While everyone in the Hall of Fame is special, have you ever thought about who are the worst MLB Hall of Famers who have gained entry to Cooperstown? After all, not all Hall of Famers are created equal.
Some were obvious first-ballot Hall of Famers while others barely sneaked in with 75% of the vote.
Granted, it gives us no pleasure to single out the worst players in Cooperstown or make a list of the least-deserving baseball Hall of Famers. However, there have been plenty of controversial selections to the Hall of Fame over the years, In fact, most fans probably have their own idea of the worst MLB Hall of Famers.
Worst MLB Hall of Famers
For what it’s worth, it wasn’t easy creating a list of the worst MLB Hall of Famers of all time. Keep in mind that these players are in the Hall of Fame for a reason, so it’s not like they were bad players.
But we are talking about being enshrined forever among the best of the best. In that sense, we were able to put together our (likely controversial) list of the worst MLB Hall of Famers who we think wrongly earned a spot in Cooperstown.
Jim Bunning has quite the claim to fame as the only member of the Baseball Hall of Fame who also served in the U.S. Senate. He also threw a perfect game, which certainly doesn’t hurt his case.
However, his 224 career wins and 2,855 career strikeouts aren’t that many for someone who pitched as long as he did, spending over a decade and a half in the big leagues. Keep in mind that starting pitchers got a lot more decisions during his era, making it fair to debate whether Bunning and his career 3.27 ERA are really Hall of Fame worthy.
As the saying goes, it’s the Hall of Fame, not the Hall of Very Good. Harold Baines, to his credit, was a very good player, but there’s no way he should be immortalized in Cooperstown as one of the best to ever play the game.
He certainly played a long time with his career spanning from 1980 to 2001. But in more than 20 seasons, Baines was only named to the All-Star Team six times.
He never won MVP honors or a Gold Glove and was only a Silver Slugger Award winner one time. A lot was expected of Baines, who was the top overall pick in the 1977 draft and barely snuck into the Hall with 75% of the vote in 2019. But just 384 home runs and a .289 average over two decades in the majors makes him one of the worst MLB Hall of Famers and shouldn’t be enough for a place in Cooperstown.
Bruce Sutter deserves some credit for being one of the few relief pitchers to ever win the Cy Young. He also led the National League in saves five times, including a stretch of four straight seasons.
But he only pitched for 12 seasons, which means his 300 saves only averages out to a modest 25 per season. Also, his ERA was over 4.00 in four of his 12 seasons. Granted, he was a six-time all-star and a dominant reliever for a few years. But Sutter didn’t maintain a high level of play long enough to get to Cooperstown.
George Kell is one of several players who owes his spot in Cooperstown to having several former teammates on the Veterans Committee.
He deserves a little credit for having a long career that spanned from 1915 to 1932. He also had a solid .297 career batting average.
But in all of those years, Kell led the National League in home runs once and RBIs twice. It’s a modest resume and never should have been enough to get to Cooperstown if he didn’t have friends on the Veterans Committee, making him one of the worst MLB Hall of Famers.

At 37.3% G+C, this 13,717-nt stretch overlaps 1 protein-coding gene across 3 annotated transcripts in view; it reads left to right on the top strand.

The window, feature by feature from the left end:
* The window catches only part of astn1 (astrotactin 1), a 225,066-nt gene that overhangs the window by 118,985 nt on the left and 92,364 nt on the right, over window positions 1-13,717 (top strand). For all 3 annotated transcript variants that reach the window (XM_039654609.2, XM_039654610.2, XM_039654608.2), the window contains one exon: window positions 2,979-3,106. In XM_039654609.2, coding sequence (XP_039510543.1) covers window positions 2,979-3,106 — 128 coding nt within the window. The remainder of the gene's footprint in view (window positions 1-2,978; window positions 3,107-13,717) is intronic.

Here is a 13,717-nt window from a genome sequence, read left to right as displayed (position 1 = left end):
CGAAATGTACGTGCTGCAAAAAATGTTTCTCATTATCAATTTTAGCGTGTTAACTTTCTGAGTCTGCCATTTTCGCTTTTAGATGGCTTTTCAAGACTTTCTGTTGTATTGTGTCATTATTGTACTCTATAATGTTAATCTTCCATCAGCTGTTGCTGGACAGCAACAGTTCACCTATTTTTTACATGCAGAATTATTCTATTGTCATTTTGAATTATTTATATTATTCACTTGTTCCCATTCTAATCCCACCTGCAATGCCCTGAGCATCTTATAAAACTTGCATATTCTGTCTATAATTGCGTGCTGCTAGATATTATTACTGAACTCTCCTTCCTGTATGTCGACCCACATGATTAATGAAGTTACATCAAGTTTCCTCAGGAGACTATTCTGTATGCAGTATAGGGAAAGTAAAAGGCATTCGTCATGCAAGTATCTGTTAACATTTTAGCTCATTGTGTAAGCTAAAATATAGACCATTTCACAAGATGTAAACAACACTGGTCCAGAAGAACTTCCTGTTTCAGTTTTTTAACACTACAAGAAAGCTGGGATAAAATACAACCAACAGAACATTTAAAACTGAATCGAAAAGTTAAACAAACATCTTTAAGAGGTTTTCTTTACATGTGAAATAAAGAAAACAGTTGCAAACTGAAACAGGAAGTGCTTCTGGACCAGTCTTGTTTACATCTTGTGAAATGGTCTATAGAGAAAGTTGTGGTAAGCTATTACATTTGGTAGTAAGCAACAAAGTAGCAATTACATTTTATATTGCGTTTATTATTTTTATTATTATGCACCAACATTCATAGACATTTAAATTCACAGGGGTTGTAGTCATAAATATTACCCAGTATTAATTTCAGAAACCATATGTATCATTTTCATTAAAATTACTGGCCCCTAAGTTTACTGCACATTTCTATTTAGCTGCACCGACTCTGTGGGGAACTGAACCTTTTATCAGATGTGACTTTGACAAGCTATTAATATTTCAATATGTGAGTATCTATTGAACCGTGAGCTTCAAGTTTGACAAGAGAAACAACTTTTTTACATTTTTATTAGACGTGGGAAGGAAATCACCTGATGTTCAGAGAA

There are a lot of players who are remembered as better players than they were because they won championships with the Yankees, and Phil Rizzuto is one of them.
In his defense, he was the MVP in 1950 and a five-time all-star. But while the diminutive shortstop was great defensively and an excellent bunter, he was only a .273 career hitter with just 38 home runs.
Outside of the 1950 season, Rizzuto never had any stand-out offensive seasons. While he might be a great Yankee who helped the team to seven World Series championships, Rizzuto isn’t one of the all-time great players in baseball history.
Hack Wilson was undoubtedly one of the most entertaining players of his era. Despite being a mere 5’6’’ tall, he led the National League in home runs four times, including the magical 1930 season when he hit 56 home runs.
But the 1930 season was the end of a five-year span in which Wilson was an elite player. He didn’t sustain a high level of play that’s comparable to most players in the Hall of Fame, perhaps because he was known as a heavy drinker who would frequently get into fights.
Herb Pennock gets credit because he pitched for over 20 years, which allowed him to win 241 games and win six World Series championships, most coming with the Yankees during the second half of his career.
In an era when the great starting pitchers were winning 20-plus games year after year, Pennock only did so twice over his long career. He also ended his career with an ERA of 3.60, which is good but not necessarily worthy of a spot in Cooperstown.
It took 14 tries for Bert Blyleven to finally get enough votes to get into the Hall of Fame, so it’s fair to question whether he actually belongs there or not. While the Dutch righty undoubtedly had one of the best curveballs of his generation, the rest of his resume is a little weak.
He came close to 300 wins but also had 250 losses. His curveball mixed with his longevity allowed him to amass over 3,700 strikeouts, which helped his case. However, Blyleven was only named an all-star twice.
How can he be one of the all-time greats when he was only among the top 20 or so pitchers in the league twice in more than 20 seasons? In fairness, Blyleven was good and should be proud of his career. But it’s not the Hall of Very Good, it’s the Hall of Fame.